Good Old Like and As

rogersgeorge on December 16th, 2017

“Like” and “as” are easy to get mixed up. It doesn’t help a lot to say that “as” is an adverb and “like” is a preposition. Too complicated. You might find it easier to remember, perhaps, that “as” goes with verbs, and “like” goes with nouns and pronouns.

Here’s a guy who sounds right both times, uses two different constructions, and we understand him, but he’s wrong! Take a look at the second panel in the Dec 9, 2017 edition of Mr. Fitz:

“Think like I do” sounds right. That’s because you have the verb “do,” that goes with “I.” But technically, it should be “think as I do.” By the way, it’s a good idea to include that “do” in this sort of construction; doing so removes ambiguity.

Then he hauls off and says, “think like me.” And that also sounds correct! It sounds correct because “like” feels like a preposition with that “me” all by itself after it. Well, “like” is a preposition. But he’s modifying a verb (think) with an adjective phrase. That’s a no-no. Take the book title “Black Like Me.” The color, black, an adjective, goes with the pronoun “me.” That’s correct. If he had said “a thinker like me,” since “thinker” is a noun, he would be correct, at least grammatically.

Heavy-duty grammar lesson today. Sorry.

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Two Scams

rogersgeorge on September 3rd, 2016

One of my most important guidelines about expository writing is to be clear. It turns out that in some circumstances you can be clear and still confuse. The auto sales industry can do this at least two ways: Supply too much information, or not enough.

First, the not-enough-info option: It’s called sidewinding. A salesman gets his hands on a car not owned by the dealership, and sells it as if it were. The buyer is none the wiser unless they need to bring in the car for service later. And the dealership doesn’t get its commission. This happened to me a couple decades back. The dealer took care of the needed repair, and the salesman lost his job.

The other one happens in a lot of industries that involve sales, and you probably heard of it. The good old Bait and Switch. Something is offered for sale, and then the thing you want isn’t available but they have something else you can buy. The something else always works in the seller’s favor, and if it’s done right, the buyer is pretty happy. I ran into a blog post by Scott Adams (writer of Dilbert) about his experience with the bait and switch. Go read it. It’s too long for me to quote, but it’s worth reading. Here’s the link again. I think this version of the bait and switch routine is somehow related to the discovery that increasing one’s choices does not increase one’s happiness.

And since this is a writing blog, I had to find something in Scott’s post to point out. This is a subtle one:

So customers either accept the bait-and-switch or they don’t buy a truck, like me.

Scott saves himself here with that comma after “truck,” making it clear that the truck is not like him, but the refusal to buy was like what he did. (I almost wrote “like him,” which would have fallen into the same trap). The rule is to make the pronoun (me or I) agree with what you’re actually comparing. “Me” would be correct if it was “a truck like me,” but it has to be “I” if it’s “refused to purchase, like I refused.” “Like” is so close to the pronoun that we make the pronoun’s case go with “like” instead of with “don’t buy.”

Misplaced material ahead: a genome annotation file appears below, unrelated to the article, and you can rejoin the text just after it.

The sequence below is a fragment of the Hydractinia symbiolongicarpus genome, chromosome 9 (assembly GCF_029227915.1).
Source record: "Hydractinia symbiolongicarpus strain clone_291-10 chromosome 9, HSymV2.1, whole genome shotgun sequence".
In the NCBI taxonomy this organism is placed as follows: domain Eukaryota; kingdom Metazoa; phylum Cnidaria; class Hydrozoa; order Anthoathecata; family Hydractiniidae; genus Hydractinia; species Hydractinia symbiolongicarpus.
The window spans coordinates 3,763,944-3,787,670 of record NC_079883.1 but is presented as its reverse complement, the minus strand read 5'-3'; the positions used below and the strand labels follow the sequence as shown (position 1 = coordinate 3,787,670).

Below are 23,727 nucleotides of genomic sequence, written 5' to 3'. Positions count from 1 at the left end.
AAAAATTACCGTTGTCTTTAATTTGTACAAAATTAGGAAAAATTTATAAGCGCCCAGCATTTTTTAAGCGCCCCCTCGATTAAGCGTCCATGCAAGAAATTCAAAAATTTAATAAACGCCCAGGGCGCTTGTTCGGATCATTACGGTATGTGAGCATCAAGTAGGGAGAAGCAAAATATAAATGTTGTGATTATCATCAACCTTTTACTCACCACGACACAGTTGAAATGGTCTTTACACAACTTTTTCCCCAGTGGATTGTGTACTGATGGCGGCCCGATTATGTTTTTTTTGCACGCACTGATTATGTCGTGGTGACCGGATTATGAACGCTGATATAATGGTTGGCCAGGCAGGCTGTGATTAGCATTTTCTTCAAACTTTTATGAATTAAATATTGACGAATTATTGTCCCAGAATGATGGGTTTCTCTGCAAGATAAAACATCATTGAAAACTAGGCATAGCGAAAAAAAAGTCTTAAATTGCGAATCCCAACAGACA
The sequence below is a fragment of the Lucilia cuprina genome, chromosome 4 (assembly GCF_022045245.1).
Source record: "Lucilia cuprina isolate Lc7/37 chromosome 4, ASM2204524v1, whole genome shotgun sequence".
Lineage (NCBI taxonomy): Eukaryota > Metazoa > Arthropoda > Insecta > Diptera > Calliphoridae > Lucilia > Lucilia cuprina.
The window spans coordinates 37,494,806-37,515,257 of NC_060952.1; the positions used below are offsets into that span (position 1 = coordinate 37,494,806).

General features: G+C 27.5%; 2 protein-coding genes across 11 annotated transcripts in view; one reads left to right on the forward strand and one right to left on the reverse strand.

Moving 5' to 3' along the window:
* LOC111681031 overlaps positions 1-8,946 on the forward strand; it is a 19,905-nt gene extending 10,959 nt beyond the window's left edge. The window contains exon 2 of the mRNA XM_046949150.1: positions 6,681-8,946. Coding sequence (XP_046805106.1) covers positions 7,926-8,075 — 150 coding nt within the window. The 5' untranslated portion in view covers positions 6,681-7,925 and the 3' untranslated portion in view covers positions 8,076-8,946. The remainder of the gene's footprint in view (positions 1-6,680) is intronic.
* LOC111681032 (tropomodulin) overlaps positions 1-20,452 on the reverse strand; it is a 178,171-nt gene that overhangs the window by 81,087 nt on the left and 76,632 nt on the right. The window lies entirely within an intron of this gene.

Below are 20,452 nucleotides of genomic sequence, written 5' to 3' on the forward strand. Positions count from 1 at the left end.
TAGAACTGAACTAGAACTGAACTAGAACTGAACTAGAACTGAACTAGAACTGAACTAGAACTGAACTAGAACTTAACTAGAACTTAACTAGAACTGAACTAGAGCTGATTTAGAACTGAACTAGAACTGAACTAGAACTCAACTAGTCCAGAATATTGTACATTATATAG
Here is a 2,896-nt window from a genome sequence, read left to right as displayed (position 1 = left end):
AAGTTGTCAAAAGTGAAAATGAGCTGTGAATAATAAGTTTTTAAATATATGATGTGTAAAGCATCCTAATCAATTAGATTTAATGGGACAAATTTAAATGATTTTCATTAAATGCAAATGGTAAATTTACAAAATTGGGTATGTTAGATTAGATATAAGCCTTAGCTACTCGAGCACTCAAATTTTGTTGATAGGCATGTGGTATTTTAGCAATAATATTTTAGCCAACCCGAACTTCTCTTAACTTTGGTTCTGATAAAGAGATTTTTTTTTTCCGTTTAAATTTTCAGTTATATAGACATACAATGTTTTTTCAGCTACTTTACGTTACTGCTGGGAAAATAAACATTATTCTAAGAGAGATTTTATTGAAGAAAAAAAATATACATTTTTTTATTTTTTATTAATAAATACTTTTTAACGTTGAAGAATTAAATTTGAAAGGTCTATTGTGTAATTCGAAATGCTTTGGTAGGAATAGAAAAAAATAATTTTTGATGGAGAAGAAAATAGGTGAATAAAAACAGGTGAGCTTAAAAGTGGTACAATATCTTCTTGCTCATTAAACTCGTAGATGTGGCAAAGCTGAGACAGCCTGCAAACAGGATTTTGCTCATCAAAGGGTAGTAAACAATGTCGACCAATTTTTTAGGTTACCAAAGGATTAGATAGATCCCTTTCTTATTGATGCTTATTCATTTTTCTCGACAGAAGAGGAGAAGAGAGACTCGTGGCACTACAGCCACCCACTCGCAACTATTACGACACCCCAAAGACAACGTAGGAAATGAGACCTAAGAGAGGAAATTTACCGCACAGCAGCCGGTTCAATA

Just be clear—don’t let your reader think you’re like a truck.

How not to use “While”

rogersgeorge on May 7th, 2016

Here’s a common usage that is easy to improve on. Look at the first word in this sentence:

While detox diets differ in their details, no specific protocol is worth dissecting in detail because it will soon fall out of favor as another variant becomes the next fad.

While means “at the same time as.” Here it’s used as a substitute for Although, Whereas, Since, or Because. These are subordinating conjunctions and correctly make the first part of the sentence an introduction to the main idea, about dissecting protocols. Use that subordinating conjunction when you don’t want to convey simultaneity. Don’t use “while” when “since” will do.

I feel compelled to point out something the writer did that’s correct. In the middle of the sentence he used because, not as. Because is more straightforward. Use it. As appears correctly a little farther into the sentence, meaning “at the time of.”

Two out of three ain’t bad!

As you like

rogersgeorge on March 9th, 2012

(My apologies to Shakespeare for the title of this post; at least it’s grammatical.) I had planned another serious lesson for today, but this comic popped up. It mentions a grammatical issue I’ve been wanting to mention for a long time, correct use of “like” and “as.”

It’s not hard, really. We use both words for comparisons. Remember that “like” is a preposition, so it goes with nouns and pronouns. The trick is that with “as,” which is an adverb, we often leave out the verb, and all you see is a nearby noun. Perhaps you remember the book Black Like Me. The grammar of the title is correct. If you wanted “as” in that phrase, you’d have to say “Black as I.” Where’s the verb? It’s implied. You’re really saying “Black as I am.”

So maybe this is part of  The Hard Part of Writing—you have to think about what you’re writing. Are you comparing a noun or a verb? Test by seeing if you can insert a verb into your sentence.

All that to get to the comic:

Seth might be a hunk, but he knows his grammar

Regular readers of this site might recall that I am a fan of  Brooke McEldowney, who writes and draws two erudite comics. The one above is 9 Chickweed Lane, and the other is Pibgorn. I recommend them both.